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Three Were Told to Leave Bush Town Meeting

By Jim VandeHei
Washington Post Staff Writer
Wednesday, March 30, 2005; Page A04

Three Denver residents yesterday charged that they were forcibly removed from one of President Bush's town meetings on Social Security because they displayed a bumper sticker on their car condemning the administration's Middle East policies.

The three, all self-described progressives who oppose Bush's Social Security plan, said an unidentified official at an event in Denver last week forced them to leave before the president started to speak, even though they had done nothing disruptive, said their attorney, Dan Recht.


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It was not until the early 20th century that the Senate enacted rules allowing members to end filibusters and unlimited debate. How many votes were required to invoke cloture when the Senate first adopted the rule in 1917?
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Initially, the three believed Secret Service agents had grabbed them and ushered them out of the auditorium, Recht said. But he said that Lon Garner, the Secret Service agent in charge of the Denver office, told them the service investigated the matter and found it was a "Republican staffer" who removed them because they had a "No More Blood for Oil" bumper sticker on their car.

Garner said yesterday that he was told by headquarters not to comment on the matter, and referred calls to Washington.

Jim Mackin, a spokesman for the Secret Service here, said he could not discuss the allegations that a Republican staff member was involved. "We will continue to look into it," he said. Mackin said a preliminary inquiry found that the Secret Service was not involved in the incident, which was first reported by the Associated Press.

Scott McClellan, Bush's press secretary, said it was a volunteer who asked them to leave "out of concern they might try to disrupt the event." He said the White House welcomes a variety of voices into events but discourages people from coming to heckle the president or disrupt town hall forums. "If someone is coming to try to disrupt it, then obviously that person would be asked to leave," he said. "There is plenty of opportunity outside of the event to express their views."

This is not the first time people have complained about heavy-handed monitoring of who can attend -- and speak at -- Bush's events promoting his Social Security plan. A newspaper in Fargo, N.D., reported that when Bush came to the city on Feb. 3, more than 40 residents were barred from attending the event.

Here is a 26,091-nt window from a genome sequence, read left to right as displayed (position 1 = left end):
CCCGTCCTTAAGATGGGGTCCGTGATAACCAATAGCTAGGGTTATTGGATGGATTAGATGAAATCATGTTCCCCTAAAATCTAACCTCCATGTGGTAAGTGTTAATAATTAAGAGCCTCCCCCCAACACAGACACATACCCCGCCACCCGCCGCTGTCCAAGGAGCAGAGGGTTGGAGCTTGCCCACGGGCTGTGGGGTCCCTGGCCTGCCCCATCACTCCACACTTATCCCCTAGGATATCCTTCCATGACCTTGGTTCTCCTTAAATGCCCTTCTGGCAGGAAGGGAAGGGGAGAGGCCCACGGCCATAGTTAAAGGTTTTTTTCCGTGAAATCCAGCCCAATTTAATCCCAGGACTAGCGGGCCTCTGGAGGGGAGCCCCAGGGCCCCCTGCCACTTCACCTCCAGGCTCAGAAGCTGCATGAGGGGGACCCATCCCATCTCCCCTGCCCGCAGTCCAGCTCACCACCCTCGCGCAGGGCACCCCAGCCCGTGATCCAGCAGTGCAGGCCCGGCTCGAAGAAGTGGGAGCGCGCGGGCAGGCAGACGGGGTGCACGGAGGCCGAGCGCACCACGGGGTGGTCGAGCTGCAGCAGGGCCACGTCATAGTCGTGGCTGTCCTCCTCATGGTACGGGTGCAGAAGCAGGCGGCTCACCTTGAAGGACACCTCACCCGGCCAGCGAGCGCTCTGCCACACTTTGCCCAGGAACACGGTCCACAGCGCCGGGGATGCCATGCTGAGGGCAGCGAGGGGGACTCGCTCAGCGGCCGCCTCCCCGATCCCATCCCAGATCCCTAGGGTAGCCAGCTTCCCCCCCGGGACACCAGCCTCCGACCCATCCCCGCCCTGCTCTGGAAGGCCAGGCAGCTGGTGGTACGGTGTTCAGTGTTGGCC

The president has held Social Security rallies in more than a dozen states this year. The crowds are closely monitored for possible disruptions, and protesters are quickly escorted away.

Protesters often stand out because the crowds are packed with Bush supporters, who have been invited by a local GOP House member or organization. Those onstage at most of the town hall meetings are carefully screened people from the area who agree with the president's Social Security proposal. The participants typically rehearse what they will say with members of the president's advance team and rarely, if ever, say anything critical about his plan for private accounts.

In this case, Alex Young, 25; Karen Bauer, 38; and Leslie Weise, 39, said they were forced out even though they said nothing and did not sport T-shirts or signs criticizing the president or his policies. Young told the Associated Press that the three wore T-shirts under their business attire that read "Stop the Lies" and had discussed exposing them during Bush's visit, but decided not to. Recht, who is representing the three pro bono, said his clients consider themselves progressives.

The three were invited to the event by Rep. Bob Beauprez (R-Colo.). Jordan Stoick, spokesman for Beauprez, said the congressman's office distributed the tickets at the behest of the White House to constituents, including many Democrats. He said Beauprez is "definitely" concerned about the charges but is declining to comment on whether he believes them to be true. "He strongly supports free speech," Stoick said.

As described by Recht, a man in a blue suit told the three they had to leave and "in a physical, forcible way" escorted them out, refusing to explain why. Mackin said local law enforcement is in charge of policing civil disobedience at such events, although the Bush advance team is often seen asking disruptive people to leave.

"They believe their constitutional rights were violated, as do I, and that's the stuff lawsuits are made of," Recht said. "When you are punished by not being allowed to listen to your president speak because of speech you have on your bumper sticker, that is a classic First Amendment issue." Recht said he has not decided whether to file a lawsuit.


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